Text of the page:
*Subject to terms and conditions, which can be found at

Zeiss’ top-end telephoto

Save cash on Vanguard

Save up to £100 on Vanguard’s VEO 2 travel tripods. Vanguard has reduced the prices, with the VEO 2 204AB now £64.99, a saving of £35, while the 235AB is £79.99, saving £60. And there are more savings to be had: the 235CB is £119.99, saving £80, and

The VEO 2 travel tripods weigh as little as 1.2kg, can hold a maximum weight of up to 8kg and the tallest extends to 155cm.

The Zeiss Otus 100mm f/1.4 is a top-end manual focus lens aimed at portrait or product photographers who need a telephoto that delivers high-quality definition with a super-wide aperture. It’s full-frame compatible and designed to give a medium format look from the smaller format. Construction features 14 elements in 11 groups and there is a minimum focusing distance of 100cm. A T* anti-reflective coating provides

high contrast, while minimising stray light and aspherical lenses and special glass help minimise chromatic aberrations and distortion. To ensure a consistent centre of gravity and optimum balance, the lens has a full-metal housing and internal focusing. Available now in Canon EF and Nikon F fittings, the Zeiss Otus 100mm f/1.4 costs £3600.

the 264CB and 265CB are now £149.99, a saving of £75 and £100 respectively.

ThinkTank trio

Think Tank Photo has added three bags to its MindShift Gear family, the PhotoCross 15, the Stash Master 13L and the BackLight Elite 45L backpack. The BackLight Elite 45L backpack measures (externally) 33x59.7x20.3cm and is priced £399. It can store up to two DSLRs with lenses attached, as well as extra lenses and accessories. It also has space for a laptop/tablet and external tripod attachment points. It features weather-resistant zippers, waterproof/tear proof sailcloth and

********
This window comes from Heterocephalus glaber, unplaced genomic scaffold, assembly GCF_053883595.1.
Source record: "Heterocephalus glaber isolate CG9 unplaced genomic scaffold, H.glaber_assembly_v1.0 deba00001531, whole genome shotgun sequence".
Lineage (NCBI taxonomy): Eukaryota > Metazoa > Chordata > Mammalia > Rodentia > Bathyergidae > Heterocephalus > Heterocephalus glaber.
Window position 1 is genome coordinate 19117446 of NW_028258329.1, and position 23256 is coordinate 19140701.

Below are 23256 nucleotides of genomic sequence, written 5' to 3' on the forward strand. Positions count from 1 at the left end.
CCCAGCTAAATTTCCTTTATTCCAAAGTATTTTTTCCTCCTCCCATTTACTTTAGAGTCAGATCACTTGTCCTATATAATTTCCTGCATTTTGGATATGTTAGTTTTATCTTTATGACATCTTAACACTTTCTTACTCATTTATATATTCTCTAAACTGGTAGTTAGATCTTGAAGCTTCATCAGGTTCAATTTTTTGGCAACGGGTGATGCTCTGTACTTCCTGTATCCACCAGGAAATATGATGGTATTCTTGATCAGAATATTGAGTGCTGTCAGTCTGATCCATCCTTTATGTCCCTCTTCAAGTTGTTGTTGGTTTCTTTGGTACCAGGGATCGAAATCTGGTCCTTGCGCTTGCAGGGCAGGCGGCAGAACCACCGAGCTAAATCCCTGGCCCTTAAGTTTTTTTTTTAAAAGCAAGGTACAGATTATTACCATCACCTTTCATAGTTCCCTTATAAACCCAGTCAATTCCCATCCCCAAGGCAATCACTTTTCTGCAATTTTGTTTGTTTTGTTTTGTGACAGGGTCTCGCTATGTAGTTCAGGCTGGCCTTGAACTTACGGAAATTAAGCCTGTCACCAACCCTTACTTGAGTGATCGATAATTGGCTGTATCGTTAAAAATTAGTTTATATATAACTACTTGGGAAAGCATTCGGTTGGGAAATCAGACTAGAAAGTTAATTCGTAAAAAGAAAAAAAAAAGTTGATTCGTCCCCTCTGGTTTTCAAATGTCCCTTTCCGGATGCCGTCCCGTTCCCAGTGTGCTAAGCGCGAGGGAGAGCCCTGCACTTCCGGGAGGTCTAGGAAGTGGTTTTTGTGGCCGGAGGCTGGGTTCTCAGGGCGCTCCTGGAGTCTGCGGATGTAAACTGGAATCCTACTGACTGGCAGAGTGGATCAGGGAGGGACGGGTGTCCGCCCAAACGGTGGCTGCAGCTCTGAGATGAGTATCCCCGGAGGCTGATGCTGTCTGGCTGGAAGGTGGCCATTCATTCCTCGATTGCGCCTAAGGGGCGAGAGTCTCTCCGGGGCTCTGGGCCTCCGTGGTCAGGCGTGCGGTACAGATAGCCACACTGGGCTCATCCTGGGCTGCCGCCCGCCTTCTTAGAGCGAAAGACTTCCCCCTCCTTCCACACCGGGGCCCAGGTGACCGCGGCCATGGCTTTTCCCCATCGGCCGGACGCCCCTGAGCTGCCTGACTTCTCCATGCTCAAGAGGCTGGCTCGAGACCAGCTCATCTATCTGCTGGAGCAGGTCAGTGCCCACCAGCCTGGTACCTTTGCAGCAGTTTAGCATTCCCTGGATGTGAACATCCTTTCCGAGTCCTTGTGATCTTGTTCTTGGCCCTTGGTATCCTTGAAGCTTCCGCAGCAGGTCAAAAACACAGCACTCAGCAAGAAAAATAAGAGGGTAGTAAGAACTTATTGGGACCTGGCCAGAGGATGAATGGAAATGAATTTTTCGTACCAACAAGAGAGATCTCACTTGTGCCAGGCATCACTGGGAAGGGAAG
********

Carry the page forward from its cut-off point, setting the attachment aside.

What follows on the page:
robust lumbar padding. There’s room for personal items and the option to carry two large water bottles via pockets. For photographers who need quick access to their gear, the PhotoCross 15 backpack has an extra-large side panel, allowing you to get at gear without having to take the bag off fully. It can hold a DSLR with a 70-20mm f/2.8 lens attached, plus five extra lenses and a 15in. Made with durable, abrasion-proof materials and weatherproof zippers, the backpackmeasures 27x44x14cm

and is available in carbon grey or orange ember at £169. For those who really want to customise how they carry their gear, the Stash Master 13L could be the answer. This padded insert can hold a DSLR with 70-200mm f/2.8 lens attached, plus three extra lenses and accessories. The insert can be fully customised and then inserted into compatible MindShift backpacks or a bag of your choice. The Stash Master 13L is £59.


Photography News | Issue 66 |


Wex revives Bowens

GorillaPod goesmetal

The bestselling GorillaPod 3K series is now available in a metal version. The new Pro series of small supports is aimed at vloggers and content creators

looking for versatile, robust and rugged support for their top-end mirrorless cameras. The 3K Pro series has the new Ballhead 3K Pro, which features

an compatible quick-release plate. Price and availability to be confirmed. Arca-Swiss

JoinOlympus at theBritish TouringCarChampionship Having acquired the Bowens

trademark, Wex Photo Video has been developing a new series of Bowens lighting products. This includes the XMS500 flash headwhich has enhanced features including recycling times of 0.9s and flash durations as short as 1/13,690sec. Its digital control panel allows you to control the flash quickly and easily and it’s also fully compatible with a dedicated 2.4GHz radio remote and trigger system. Featuring the popular S-bayonet there is a massive range of compatible modifiers. The XMS500 offers a 9EV power range that is adjustable in 0.1EV or 1EV steps taking you from 2Ws to its full 500Ws output. The Bowens XMS500 is available now at £599.